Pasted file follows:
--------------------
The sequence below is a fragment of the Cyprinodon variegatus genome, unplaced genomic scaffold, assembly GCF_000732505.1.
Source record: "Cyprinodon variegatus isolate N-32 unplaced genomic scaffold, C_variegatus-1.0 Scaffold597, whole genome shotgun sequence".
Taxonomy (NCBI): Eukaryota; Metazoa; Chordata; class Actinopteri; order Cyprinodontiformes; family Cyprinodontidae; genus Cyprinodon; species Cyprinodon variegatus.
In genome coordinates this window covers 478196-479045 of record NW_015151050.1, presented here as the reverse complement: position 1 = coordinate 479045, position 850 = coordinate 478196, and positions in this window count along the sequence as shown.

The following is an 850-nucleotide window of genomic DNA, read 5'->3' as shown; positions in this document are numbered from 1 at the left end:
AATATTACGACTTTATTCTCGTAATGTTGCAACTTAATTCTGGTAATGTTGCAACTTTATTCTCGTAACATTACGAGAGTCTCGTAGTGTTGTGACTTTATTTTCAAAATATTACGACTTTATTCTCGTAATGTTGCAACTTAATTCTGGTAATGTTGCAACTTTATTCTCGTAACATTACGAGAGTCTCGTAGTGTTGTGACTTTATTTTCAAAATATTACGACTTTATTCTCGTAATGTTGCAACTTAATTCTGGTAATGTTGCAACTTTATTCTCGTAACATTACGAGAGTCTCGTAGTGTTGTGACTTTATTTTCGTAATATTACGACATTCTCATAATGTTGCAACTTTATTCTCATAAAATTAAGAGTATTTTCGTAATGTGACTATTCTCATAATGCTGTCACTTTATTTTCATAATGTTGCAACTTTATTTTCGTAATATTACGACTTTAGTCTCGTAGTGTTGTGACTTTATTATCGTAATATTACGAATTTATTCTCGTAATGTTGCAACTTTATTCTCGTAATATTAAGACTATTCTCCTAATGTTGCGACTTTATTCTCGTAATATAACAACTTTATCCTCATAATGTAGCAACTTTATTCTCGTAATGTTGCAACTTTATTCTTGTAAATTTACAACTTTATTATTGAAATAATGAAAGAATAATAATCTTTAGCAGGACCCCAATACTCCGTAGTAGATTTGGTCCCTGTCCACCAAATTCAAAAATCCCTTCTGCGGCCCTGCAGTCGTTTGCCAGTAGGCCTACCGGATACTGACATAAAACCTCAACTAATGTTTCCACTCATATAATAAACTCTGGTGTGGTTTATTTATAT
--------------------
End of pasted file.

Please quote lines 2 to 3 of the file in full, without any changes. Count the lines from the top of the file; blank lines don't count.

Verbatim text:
Source record: "Cyprinodon variegatus isolate N-32 unplaced genomic scaffold, C_variegatus-1.0 Scaffold597, whole genome shotgun sequence".
Taxonomy (NCBI): Eukaryota; Metazoa; Chordata; class Actinopteri; order Cyprinodontiformes; family Cyprinodontidae; genus Cyprinodon; species Cyprinodon variegatus.